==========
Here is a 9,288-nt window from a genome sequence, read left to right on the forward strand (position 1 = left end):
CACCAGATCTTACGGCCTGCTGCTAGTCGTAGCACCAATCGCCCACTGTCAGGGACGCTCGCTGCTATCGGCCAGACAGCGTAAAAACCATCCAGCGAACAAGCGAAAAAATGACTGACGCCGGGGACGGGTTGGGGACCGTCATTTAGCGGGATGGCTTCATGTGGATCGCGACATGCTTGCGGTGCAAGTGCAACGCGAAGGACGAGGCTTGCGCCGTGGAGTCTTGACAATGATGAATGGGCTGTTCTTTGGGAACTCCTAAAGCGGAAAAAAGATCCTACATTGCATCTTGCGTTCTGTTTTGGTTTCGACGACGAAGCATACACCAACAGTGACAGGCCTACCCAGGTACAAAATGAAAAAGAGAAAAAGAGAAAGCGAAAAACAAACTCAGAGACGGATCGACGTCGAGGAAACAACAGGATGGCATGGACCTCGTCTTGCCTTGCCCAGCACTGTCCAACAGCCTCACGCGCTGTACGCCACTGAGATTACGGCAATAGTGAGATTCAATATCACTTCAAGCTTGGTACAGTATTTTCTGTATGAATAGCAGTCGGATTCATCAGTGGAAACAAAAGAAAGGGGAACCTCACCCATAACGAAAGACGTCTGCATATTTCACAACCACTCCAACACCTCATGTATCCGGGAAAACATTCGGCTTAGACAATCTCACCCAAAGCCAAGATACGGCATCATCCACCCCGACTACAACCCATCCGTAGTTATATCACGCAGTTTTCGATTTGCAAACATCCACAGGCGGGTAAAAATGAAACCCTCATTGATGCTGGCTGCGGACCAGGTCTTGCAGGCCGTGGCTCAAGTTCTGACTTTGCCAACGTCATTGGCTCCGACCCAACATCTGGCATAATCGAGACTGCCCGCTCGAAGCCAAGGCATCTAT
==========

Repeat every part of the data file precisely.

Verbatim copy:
Here is a 9,288-nt window from a genome sequence, read left to right on the forward strand (position 1 = left end):
CACCAGATCTTACGGCCTGCTGCTAGTCGTAGCACCAATCGCCCACTGTCAGGGACGCTCGCTGCTATCGGCCAGACAGCGTAAAAACCATCCAGCGAACAAGCGAAAAAATGACTGACGCCGGGGACGGGTTGGGGACCGTCATTTAGCGGGATGGCTTCATGTGGATCGCGACATGCTTGCGGTGCAAGTGCAACGCGAAGGACGAGGCTTGCGCCGTGGAGTCTTGACAATGATGAATGGGCTGTTCTTTGGGAACTCCTAAAGCGGAAAAAAGATCCTACATTGCATCTTGCGTTCTGTTTTGGTTTCGACGACGAAGCATACACCAACAGTGACAGGCCTACCCAGGTACAAAATGAAAAAGAGAAAAAGAGAAAGCGAAAAACAAACTCAGAGACGGATCGACGTCGAGGAAACAACAGGATGGCATGGACCTCGTCTTGCCTTGCCCAGCACTGTCCAACAGCCTCACGCGCTGTACGCCACTGAGATTACGGCAATAGTGAGATTCAATATCACTTCAAGCTTGGTACAGTATTTTCTGTATGAATAGCAGTCGGATTCATCAGTGGAAACAAAAGAAAGGGGAACCTCACCCATAACGAAAGACGTCTGCATATTTCACAACCACTCCAACACCTCATGTATCCGGGAAAACATTCGGCTTAGACAATCTCACCCAAAGCCAAGATACGGCATCATCCACCCCGACTACAACCCATCCGTAGTTATATCACGCAGTTTTCGATTTGCAAACATCCACAGGCGGGTAAAAATGAAACCCTCATTGATGCTGGCTGCGGACCAGGTCTTGCAGGCCGTGGCTCAAGTTCTGACTTTGCCAACGTCATTGGCTCCGACCCAACATCTGGCATAATCGAGACTGCCCGCTCGAAGCCAAGGCATCTAT